- IBM researchers have found that a phishing group is targeting organisations associated with the distribution of Covid-19 vaccines.
- The researchers suspect a nation-state actor rather than a private individual or group and have sounded alarm over hackers targeting vaccine companies.
- Hackers sent emails pretending to be executives from CCEOP suppliers to acquire credentials of targets that could be used later to access sensitive information.
The UK is set to become the first country to roll out the Pfizer-BioNTech Covid-19 vaccine with Britain giving emergency use approval for the vaccine last week. The first doses are set to be administered on December 8, as per reports. Meanwhile, Pfizer has also become the first pharmaceutical firm to seek from the Drugs Controller General of India (DCGI) an emergency use authorisation for its Covid-19 vaccine in the country.
However, government officials have expressed concern over the feasibility of the vaccine because of the extremely low temperature of minus 70 degrees Celsius required for its storage. On Sunday, the Serum Institute of India (SII) in Pune also applied to the DCGI seeking emergency use authorisation for the Oxford-AstraZeneca Covid-19 vaccine in the country.
The supply chain of Covid-19 vaccines has attracted hackers that are targeting organisations related to their Cold Chain Equipment Optimization Platform (CCEOP), which aims to distribute and improve the technology that can keep vaccines at very cold temperatures, IBM researchers have found.
These include the European Commission's Directorate-General for Taxation and Customs Union, and organizations within the energy, manufacturing, website creation and software and internet security solutions sectors.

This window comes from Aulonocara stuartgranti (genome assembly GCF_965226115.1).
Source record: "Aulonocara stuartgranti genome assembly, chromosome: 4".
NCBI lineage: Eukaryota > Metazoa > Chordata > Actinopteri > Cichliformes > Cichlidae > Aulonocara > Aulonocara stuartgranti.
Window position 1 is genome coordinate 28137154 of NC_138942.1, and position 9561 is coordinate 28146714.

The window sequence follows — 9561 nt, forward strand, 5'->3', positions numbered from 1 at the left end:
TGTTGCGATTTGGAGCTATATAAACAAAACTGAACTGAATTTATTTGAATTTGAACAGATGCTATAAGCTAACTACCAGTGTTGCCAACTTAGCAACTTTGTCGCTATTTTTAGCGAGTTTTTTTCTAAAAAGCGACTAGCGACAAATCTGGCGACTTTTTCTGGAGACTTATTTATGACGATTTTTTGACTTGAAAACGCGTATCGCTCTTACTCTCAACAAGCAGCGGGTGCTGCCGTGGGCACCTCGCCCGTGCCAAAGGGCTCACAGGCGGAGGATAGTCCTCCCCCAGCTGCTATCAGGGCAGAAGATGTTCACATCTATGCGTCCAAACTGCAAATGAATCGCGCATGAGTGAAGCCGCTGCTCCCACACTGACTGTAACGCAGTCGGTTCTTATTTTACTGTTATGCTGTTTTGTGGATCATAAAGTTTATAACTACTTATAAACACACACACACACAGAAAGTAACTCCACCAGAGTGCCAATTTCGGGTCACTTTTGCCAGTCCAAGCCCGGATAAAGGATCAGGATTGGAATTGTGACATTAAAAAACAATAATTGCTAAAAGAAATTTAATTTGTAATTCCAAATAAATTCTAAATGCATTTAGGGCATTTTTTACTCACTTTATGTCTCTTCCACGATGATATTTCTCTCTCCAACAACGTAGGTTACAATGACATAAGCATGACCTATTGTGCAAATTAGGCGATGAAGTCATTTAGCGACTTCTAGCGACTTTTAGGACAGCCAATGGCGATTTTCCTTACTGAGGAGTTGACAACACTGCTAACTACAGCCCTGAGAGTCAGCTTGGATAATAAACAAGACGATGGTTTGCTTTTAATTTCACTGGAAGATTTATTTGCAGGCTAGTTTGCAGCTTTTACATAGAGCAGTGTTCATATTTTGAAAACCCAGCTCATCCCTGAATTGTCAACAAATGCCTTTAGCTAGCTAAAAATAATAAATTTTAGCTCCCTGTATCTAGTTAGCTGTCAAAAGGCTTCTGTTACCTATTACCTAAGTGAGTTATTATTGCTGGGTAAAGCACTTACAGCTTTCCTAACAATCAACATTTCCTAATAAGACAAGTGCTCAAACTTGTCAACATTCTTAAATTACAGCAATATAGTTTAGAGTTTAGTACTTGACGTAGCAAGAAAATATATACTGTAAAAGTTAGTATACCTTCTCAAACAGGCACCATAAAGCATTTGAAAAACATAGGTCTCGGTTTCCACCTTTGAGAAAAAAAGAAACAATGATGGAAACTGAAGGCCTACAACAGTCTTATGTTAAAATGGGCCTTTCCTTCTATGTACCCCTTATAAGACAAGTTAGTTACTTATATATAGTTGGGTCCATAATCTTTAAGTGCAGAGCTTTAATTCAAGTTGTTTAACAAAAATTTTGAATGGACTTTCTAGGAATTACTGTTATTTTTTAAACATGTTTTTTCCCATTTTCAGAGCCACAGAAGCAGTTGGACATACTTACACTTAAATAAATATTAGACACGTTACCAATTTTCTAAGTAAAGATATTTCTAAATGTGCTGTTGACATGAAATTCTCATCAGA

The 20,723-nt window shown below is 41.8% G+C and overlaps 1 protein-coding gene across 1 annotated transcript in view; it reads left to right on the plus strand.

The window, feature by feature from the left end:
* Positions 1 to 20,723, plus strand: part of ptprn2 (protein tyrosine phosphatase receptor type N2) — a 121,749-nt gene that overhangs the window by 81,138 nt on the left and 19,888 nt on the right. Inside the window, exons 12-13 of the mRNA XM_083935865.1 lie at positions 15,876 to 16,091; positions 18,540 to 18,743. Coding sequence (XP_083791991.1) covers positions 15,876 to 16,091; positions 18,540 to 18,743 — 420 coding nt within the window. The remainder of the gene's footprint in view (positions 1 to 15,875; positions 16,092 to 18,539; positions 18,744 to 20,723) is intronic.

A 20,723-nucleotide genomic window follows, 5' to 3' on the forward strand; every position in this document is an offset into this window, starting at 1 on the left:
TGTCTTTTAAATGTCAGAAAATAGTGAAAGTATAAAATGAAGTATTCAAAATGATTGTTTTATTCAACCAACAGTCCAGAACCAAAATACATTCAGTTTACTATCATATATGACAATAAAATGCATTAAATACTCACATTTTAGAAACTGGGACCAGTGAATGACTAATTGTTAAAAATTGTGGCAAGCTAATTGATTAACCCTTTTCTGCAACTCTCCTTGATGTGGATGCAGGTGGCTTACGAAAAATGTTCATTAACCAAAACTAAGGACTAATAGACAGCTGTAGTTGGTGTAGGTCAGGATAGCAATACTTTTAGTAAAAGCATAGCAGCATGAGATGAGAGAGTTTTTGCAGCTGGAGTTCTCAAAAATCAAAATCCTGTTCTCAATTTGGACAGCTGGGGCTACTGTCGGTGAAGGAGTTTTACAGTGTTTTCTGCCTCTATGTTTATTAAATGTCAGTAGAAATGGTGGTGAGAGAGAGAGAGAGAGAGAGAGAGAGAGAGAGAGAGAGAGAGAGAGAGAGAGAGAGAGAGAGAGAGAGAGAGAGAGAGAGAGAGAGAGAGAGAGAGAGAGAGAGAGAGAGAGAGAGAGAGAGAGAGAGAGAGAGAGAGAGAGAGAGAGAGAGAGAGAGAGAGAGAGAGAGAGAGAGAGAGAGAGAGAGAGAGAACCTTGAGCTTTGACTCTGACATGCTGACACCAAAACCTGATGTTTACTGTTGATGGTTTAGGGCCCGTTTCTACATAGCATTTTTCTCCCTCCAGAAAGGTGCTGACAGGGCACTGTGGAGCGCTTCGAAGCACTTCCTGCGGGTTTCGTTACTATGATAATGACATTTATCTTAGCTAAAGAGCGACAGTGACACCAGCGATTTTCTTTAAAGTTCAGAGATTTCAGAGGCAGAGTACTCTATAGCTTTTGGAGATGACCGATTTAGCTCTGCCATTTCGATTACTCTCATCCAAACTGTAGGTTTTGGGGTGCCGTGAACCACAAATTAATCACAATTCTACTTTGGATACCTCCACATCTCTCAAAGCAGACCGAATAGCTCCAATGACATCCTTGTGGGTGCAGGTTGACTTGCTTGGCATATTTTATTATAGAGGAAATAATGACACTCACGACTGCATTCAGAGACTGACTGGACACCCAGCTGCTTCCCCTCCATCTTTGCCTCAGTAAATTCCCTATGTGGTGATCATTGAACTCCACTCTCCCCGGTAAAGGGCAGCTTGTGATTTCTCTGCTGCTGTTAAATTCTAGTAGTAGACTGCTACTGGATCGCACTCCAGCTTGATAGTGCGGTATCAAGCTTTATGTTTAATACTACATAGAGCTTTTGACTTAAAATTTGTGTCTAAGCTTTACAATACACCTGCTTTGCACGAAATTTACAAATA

A global phishing campaign has been targeting organizations associated with the distribution of COVID-19 vaccines since September 2020. Analysts Claire Zaboeva and Melissa Frydrych of IBM X-Force IRIS, in a blog post, noted that the phishing campaign spans six regions including Germany, Italy, South Korea, Czech Republic, greater Europe, and Taiwan.
Researchers found that the people behind the phishing operation sent emails to the organizations' executives claiming to be an executive from CCEOP supplier Haier Biomedical. The company is the world's only complete cold chain provider, as per the blog.
"Disguised as this employee, the adversary sent phishing emails to organizations believed to be providers of material support to meet transportation needs within the COVID-19 cold chain," the blog post read. "We assess that the purpose of this COVID-19 phishing campaign may have been to harvest credentials, possibly to gain future unauthorized access to corporate networks and sensitive information relating to the COVID-19 vaccine distribution."
It is not yet clear who is behind this campaign, but the researchers suspect a nation-state actor rather than a private individual or group. "Without a clear path to a cash-out, cybercriminals are unlikely to devote the time and resources required to execute such a calculated operation with so many interlinked and globally distributed targets," the blog post read. "Advanced insight into the purchase and movement of a vaccine that can impact life and the global economy is likely a high-value and high-priority nation-state target."
The hackers went through "an exceptional amount of effort," IBM analyst Claire Zaboeva told Reuters. Hackers researched the correct make, model, and pricing of various Haier refrigeration units, Zaboeva said. "Whoever put together this campaign was intimately aware of whatever products were involved in the supply chain to deliver a vaccine for a global pandemic," she said.
IBM has recommended that companies involved in COVID-19 vaccine storage and transport "be vigilant and remain on high alert during this time." The Cybersecurity and Infrastructure Security Agency (CISA) has issued an alert encouraging the organizations to review IBM's report.